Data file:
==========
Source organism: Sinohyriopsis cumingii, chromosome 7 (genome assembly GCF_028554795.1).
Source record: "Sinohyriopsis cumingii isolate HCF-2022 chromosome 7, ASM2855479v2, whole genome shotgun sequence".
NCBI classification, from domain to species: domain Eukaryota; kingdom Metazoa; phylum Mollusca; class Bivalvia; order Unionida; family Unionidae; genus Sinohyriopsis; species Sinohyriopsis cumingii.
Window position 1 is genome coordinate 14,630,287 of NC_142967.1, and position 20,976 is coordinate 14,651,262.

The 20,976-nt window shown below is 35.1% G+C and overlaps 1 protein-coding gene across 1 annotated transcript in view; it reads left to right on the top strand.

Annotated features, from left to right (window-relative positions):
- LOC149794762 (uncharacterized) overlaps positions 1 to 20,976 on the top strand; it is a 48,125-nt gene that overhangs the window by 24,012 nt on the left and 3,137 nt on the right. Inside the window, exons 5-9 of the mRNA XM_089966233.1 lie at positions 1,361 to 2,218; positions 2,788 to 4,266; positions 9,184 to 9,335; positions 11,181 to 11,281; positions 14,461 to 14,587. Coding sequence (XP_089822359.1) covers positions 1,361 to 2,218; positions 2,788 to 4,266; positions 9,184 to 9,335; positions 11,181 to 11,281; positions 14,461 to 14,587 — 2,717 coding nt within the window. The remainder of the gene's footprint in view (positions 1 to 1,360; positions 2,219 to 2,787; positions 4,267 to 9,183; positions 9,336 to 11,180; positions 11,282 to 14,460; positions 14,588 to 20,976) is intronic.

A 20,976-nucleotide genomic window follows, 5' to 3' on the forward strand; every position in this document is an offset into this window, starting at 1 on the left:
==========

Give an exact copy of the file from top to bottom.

Source organism: Sinohyriopsis cumingii, chromosome 7 (genome assembly GCF_028554795.1).
Source record: "Sinohyriopsis cumingii isolate HCF-2022 chromosome 7, ASM2855479v2, whole genome shotgun sequence".
NCBI classification, from domain to species: domain Eukaryota; kingdom Metazoa; phylum Mollusca; class Bivalvia; order Unionida; family Unionidae; genus Sinohyriopsis; species Sinohyriopsis cumingii.
Window position 1 is genome coordinate 14,630,287 of NC_142967.1, and position 20,976 is coordinate 14,651,262.

The 20,976-nt window shown below is 35.1% G+C and overlaps 1 protein-coding gene across 1 annotated transcript in view; it reads left to right on the top strand.

Annotated features, from left to right (window-relative positions):
- LOC149794762 (uncharacterized) overlaps positions 1 to 20,976 on the top strand; it is a 48,125-nt gene that overhangs the window by 24,012 nt on the left and 3,137 nt on the right. Inside the window, exons 5-9 of the mRNA XM_089966233.1 lie at positions 1,361 to 2,218; positions 2,788 to 4,266; positions 9,184 to 9,335; positions 11,181 to 11,281; positions 14,461 to 14,587. Coding sequence (XP_089822359.1) covers positions 1,361 to 2,218; positions 2,788 to 4,266; positions 9,184 to 9,335; positions 11,181 to 11,281; positions 14,461 to 14,587 — 2,717 coding nt within the window. The remainder of the gene's footprint in view (positions 1 to 1,360; positions 2,219 to 2,787; positions 4,267 to 9,183; positions 9,336 to 11,180; positions 11,282 to 14,460; positions 14,588 to 20,976) is intronic.

A 20,976-nucleotide genomic window follows, 5' to 3' on the forward strand; every position in this document is an offset into this window, starting at 1 on the left: